Key Words: Jerry Falwell Jr. says he’s ‘protecting‘ students by calling them back to Liberty University amid pandemic

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‘I think we have a responsibility to our students — who paid to be here, who want to be here, who love it here — to give them the ability to be with their friends, to continue their studies, enjoy the room and board they’ve already paid for and to not interrupt their college life.’

That’s Liberty University President and fierce Donald Trump supporter Jerry Falwell Jr. telling the Richmond Times-Dispatch that school’s back in session for up to 5,000 students who will be allowed to return from their spring break to the Lynchburg, Va., campus.

This while, according to the Virginia Department of Health, there are at least 290 cases of COVID-19 in Virginia, including 45 people who have been hospitalized and six who have died.

Classes will resume online for the semester in order to comply with a state ban on gatherings of more than 10 people. Campus buildings, like the library and residence halls, will, however, remain open, and instructors are expected to hold office hours. Dining halls will be takeout-only operations.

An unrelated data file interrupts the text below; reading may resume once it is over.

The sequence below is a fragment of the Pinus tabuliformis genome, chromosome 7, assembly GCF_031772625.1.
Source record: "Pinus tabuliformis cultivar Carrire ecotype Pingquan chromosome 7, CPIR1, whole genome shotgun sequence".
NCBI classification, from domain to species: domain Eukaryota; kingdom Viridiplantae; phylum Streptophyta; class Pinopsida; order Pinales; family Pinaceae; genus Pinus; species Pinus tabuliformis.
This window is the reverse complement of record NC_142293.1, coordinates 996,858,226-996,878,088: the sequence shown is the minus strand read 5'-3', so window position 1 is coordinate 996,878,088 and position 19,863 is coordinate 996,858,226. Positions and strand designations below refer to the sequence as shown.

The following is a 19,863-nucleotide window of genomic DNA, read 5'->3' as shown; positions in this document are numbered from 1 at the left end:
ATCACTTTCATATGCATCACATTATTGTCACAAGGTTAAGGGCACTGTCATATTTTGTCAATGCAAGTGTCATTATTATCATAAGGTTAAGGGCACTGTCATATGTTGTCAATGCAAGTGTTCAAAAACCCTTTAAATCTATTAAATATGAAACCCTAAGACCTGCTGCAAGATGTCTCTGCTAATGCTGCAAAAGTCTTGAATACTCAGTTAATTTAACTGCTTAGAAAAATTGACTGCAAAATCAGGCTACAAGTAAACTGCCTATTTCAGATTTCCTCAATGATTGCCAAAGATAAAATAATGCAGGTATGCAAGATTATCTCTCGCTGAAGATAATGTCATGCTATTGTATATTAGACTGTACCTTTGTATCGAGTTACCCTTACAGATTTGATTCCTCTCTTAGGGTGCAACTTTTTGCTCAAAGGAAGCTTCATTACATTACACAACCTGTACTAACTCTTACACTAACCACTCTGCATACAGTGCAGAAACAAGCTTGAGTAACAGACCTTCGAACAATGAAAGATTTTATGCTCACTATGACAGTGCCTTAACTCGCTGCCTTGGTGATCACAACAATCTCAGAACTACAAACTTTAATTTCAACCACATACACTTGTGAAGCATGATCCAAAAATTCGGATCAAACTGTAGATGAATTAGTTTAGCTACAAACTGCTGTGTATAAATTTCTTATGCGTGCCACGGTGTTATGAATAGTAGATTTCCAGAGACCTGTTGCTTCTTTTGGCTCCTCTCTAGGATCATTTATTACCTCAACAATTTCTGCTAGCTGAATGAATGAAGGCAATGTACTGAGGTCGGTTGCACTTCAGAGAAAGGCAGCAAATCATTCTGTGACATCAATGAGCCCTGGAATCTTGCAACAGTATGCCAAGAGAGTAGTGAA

“I think we, in a way, are protecting the students by having them on campus together,” said Falwell, who has been downplaying the pandemic in recent weeks. “Ninety-nine percent of them are not at the age to be at risk, and they don’t have conditions that put them at risk.”

Earlier this month, Falwell went on Fox News to suggest coronavirus concerns were overblown and the media was using the pandemic as a tool to take down President Trump.

“It’s just strange to me how so many are overreacting,” he said. “The H1N1 virus in 2009 killed 17,000 people, it was the flu also I think, and there was not the same level of hype. You just didn’t see it on the news 24/7 and it makes you wonder if there’s a political reason for that.”

COVID-19, the coronavirus-borne disease that has killed more than 18,000 since being identified in December, is not an influenza subtype. H1N1 was.

Not everybody at the school is on board. Longtime English professor Marybeth Davis Baggett called on Liberty’s trustees to overrule Falwell’s decision to keep campus open.

“Lives are at stake,” Baggett told the News & Advance. “I think this decision is a recipe for disaster, and I have been trying to push that as much as I have been able to internally.”